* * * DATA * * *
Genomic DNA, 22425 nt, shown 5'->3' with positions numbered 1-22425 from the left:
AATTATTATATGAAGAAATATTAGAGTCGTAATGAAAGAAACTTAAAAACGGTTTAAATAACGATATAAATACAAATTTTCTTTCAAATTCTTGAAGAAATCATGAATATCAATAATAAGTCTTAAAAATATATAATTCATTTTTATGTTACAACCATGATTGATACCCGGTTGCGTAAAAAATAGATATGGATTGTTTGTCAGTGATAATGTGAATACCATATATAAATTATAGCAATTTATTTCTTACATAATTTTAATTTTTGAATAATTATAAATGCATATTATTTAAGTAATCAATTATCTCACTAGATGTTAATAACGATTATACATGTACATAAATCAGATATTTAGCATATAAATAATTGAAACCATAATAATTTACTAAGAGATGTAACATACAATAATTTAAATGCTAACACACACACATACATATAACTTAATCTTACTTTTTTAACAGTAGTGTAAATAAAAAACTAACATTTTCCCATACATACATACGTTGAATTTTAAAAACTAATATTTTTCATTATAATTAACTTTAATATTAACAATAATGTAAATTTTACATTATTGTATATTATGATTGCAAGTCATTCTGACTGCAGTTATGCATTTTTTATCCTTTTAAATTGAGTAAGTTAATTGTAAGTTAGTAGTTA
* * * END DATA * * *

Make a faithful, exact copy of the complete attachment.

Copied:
Genomic DNA, 22425 nt, shown 5'->3' with positions numbered 1-22425 from the left:
AATTATTATATGAAGAAATATTAGAGTCGTAATGAAAGAAACTTAAAAACGGTTTAAATAACGATATAAATACAAATTTTCTTTCAAATTCTTGAAGAAATCATGAATATCAATAATAAGTCTTAAAAATATATAATTCATTTTTATGTTACAACCATGATTGATACCCGGTTGCGTAAAAAATAGATATGGATTGTTTGTCAGTGATAATGTGAATACCATATATAAATTATAGCAATTTATTTCTTACATAATTTTAATTTTTGAATAATTATAAATGCATATTATTTAAGTAATCAATTATCTCACTAGATGTTAATAACGATTATACATGTACATAAATCAGATATTTAGCATATAAATAATTGAAACCATAATAATTTACTAAGAGATGTAACATACAATAATTTAAATGCTAACACACACACATACATATAACTTAATCTTACTTTTTTAACAGTAGTGTAAATAAAAAACTAACATTTTCCCATACATACATACGTTGAATTTTAAAAACTAATATTTTTCATTATAATTAACTTTAATATTAACAATAATGTAAATTTTACATTATTGTATATTATGATTGCAAGTCATTCTGACTGCAGTTATGCATTTTTTATCCTTTTAAATTGAGTAAGTTAATTGTAAGTTAGTAGTTA